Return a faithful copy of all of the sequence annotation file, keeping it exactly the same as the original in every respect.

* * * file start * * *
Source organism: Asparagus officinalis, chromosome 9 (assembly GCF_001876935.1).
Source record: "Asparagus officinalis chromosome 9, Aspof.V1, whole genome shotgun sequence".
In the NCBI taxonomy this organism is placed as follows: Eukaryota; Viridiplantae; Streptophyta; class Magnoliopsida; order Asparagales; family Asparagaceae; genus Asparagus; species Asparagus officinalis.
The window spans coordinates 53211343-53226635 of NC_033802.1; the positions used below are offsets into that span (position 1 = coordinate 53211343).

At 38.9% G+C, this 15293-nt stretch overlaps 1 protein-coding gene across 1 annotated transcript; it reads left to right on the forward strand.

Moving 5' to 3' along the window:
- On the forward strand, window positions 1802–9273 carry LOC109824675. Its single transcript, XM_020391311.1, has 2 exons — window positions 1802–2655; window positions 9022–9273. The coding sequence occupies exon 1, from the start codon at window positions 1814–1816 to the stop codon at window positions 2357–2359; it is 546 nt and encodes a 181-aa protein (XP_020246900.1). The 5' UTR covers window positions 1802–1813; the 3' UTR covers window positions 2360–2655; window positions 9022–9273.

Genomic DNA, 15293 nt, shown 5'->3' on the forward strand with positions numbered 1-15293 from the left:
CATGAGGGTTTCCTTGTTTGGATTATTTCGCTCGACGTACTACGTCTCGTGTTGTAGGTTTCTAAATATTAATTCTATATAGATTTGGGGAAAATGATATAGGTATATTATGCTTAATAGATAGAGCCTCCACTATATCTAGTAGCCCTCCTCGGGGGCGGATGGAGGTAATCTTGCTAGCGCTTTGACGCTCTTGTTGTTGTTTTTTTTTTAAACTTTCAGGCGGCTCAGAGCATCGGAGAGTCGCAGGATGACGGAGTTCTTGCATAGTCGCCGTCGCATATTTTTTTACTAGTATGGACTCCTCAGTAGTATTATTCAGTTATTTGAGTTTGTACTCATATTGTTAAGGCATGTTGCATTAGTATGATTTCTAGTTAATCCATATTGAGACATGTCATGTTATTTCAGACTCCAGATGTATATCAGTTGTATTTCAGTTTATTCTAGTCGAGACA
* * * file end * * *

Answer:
Source organism: Asparagus officinalis, chromosome 9 (assembly GCF_001876935.1).
Source record: "Asparagus officinalis chromosome 9, Aspof.V1, whole genome shotgun sequence".
In the NCBI taxonomy this organism is placed as follows: Eukaryota; Viridiplantae; Streptophyta; class Magnoliopsida; order Asparagales; family Asparagaceae; genus Asparagus; species Asparagus officinalis.
The window spans coordinates 53211343-53226635 of NC_033802.1; the positions used below are offsets into that span (position 1 = coordinate 53211343).

At 38.9% G+C, this 15293-nt stretch overlaps 1 protein-coding gene across 1 annotated transcript; it reads left to right on the forward strand.

Moving 5' to 3' along the window:
- On the forward strand, window positions 1802–9273 carry LOC109824675. Its single transcript, XM_020391311.1, has 2 exons — window positions 1802–2655; window positions 9022–9273. The coding sequence occupies exon 1, from the start codon at window positions 1814–1816 to the stop codon at window positions 2357–2359; it is 546 nt and encodes a 181-aa protein (XP_020246900.1). The 5' UTR covers window positions 1802–1813; the 3' UTR covers window positions 2360–2655; window positions 9022–9273.

Genomic DNA, 15293 nt, shown 5'->3' on the forward strand with positions numbered 1-15293 from the left:
CATGAGGGTTTCCTTGTTTGGATTATTTCGCTCGACGTACTACGTCTCGTGTTGTAGGTTTCTAAATATTAATTCTATATAGATTTGGGGAAAATGATATAGGTATATTATGCTTAATAGATAGAGCCTCCACTATATCTAGTAGCCCTCCTCGGGGGCGGATGGAGGTAATCTTGCTAGCGCTTTGACGCTCTTGTTGTTGTTTTTTTTTTAAACTTTCAGGCGGCTCAGAGCATCGGAGAGTCGCAGGATGACGGAGTTCTTGCATAGTCGCCGTCGCATATTTTTTTACTAGTATGGACTCCTCAGTAGTATTATTCAGTTATTTGAGTTTGTACTCATATTGTTAAGGCATGTTGCATTAGTATGATTTCTAGTTAATCCATATTGAGACATGTCATGTTATTTCAGACTCCAGATGTATATCAGTTGTATTTCAGTTTATTCTAGTCGAGACA